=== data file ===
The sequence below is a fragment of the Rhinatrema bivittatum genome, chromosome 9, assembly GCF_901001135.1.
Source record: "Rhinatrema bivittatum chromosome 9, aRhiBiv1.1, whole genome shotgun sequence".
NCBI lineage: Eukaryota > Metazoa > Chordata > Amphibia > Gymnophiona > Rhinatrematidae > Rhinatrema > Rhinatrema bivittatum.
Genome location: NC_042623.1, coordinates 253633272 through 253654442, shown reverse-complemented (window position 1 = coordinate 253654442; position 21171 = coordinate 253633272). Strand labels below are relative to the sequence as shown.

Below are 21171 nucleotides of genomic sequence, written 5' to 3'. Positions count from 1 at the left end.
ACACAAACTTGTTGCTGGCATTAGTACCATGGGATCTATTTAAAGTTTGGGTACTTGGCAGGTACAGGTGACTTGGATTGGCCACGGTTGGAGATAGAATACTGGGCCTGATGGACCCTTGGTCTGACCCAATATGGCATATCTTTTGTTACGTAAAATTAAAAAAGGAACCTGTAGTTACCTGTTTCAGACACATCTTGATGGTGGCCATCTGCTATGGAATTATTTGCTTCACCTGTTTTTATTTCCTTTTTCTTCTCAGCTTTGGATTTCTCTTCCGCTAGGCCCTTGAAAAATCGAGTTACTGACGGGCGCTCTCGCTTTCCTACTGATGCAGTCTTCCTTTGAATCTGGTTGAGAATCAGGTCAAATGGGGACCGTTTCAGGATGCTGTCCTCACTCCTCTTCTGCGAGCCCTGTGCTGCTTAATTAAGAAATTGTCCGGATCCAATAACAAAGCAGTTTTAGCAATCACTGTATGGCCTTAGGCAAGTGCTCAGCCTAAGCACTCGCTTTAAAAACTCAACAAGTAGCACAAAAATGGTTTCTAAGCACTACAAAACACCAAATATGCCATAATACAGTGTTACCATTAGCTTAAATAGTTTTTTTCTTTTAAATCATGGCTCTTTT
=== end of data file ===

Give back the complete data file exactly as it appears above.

The sequence below is a fragment of the Rhinatrema bivittatum genome, chromosome 9, assembly GCF_901001135.1.
Source record: "Rhinatrema bivittatum chromosome 9, aRhiBiv1.1, whole genome shotgun sequence".
NCBI lineage: Eukaryota > Metazoa > Chordata > Amphibia > Gymnophiona > Rhinatrematidae > Rhinatrema > Rhinatrema bivittatum.
Genome location: NC_042623.1, coordinates 253633272 through 253654442, shown reverse-complemented (window position 1 = coordinate 253654442; position 21171 = coordinate 253633272). Strand labels below are relative to the sequence as shown.

Below are 21171 nucleotides of genomic sequence, written 5' to 3'. Positions count from 1 at the left end.
ACACAAACTTGTTGCTGGCATTAGTACCATGGGATCTATTTAAAGTTTGGGTACTTGGCAGGTACAGGTGACTTGGATTGGCCACGGTTGGAGATAGAATACTGGGCCTGATGGACCCTTGGTCTGACCCAATATGGCATATCTTTTGTTACGTAAAATTAAAAAAGGAACCTGTAGTTACCTGTTTCAGACACATCTTGATGGTGGCCATCTGCTATGGAATTATTTGCTTCACCTGTTTTTATTTCCTTTTTCTTCTCAGCTTTGGATTTCTCTTCCGCTAGGCCCTTGAAAAATCGAGTTACTGACGGGCGCTCTCGCTTTCCTACTGATGCAGTCTTCCTTTGAATCTGGTTGAGAATCAGGTCAAATGGGGACCGTTTCAGGATGCTGTCCTCACTCCTCTTCTGCGAGCCCTGTGCTGCTTAATTAAGAAATTGTCCGGATCCAATAACAAAGCAGTTTTAGCAATCACTGTATGGCCTTAGGCAAGTGCTCAGCCTAAGCACTCGCTTTAAAAACTCAACAAGTAGCACAAAAATGGTTTCTAAGCACTACAAAACACCAAATATGCCATAATACAGTGTTACCATTAGCTTAAATAGTTTTTTTCTTTTAAATCATGGCTCTTTT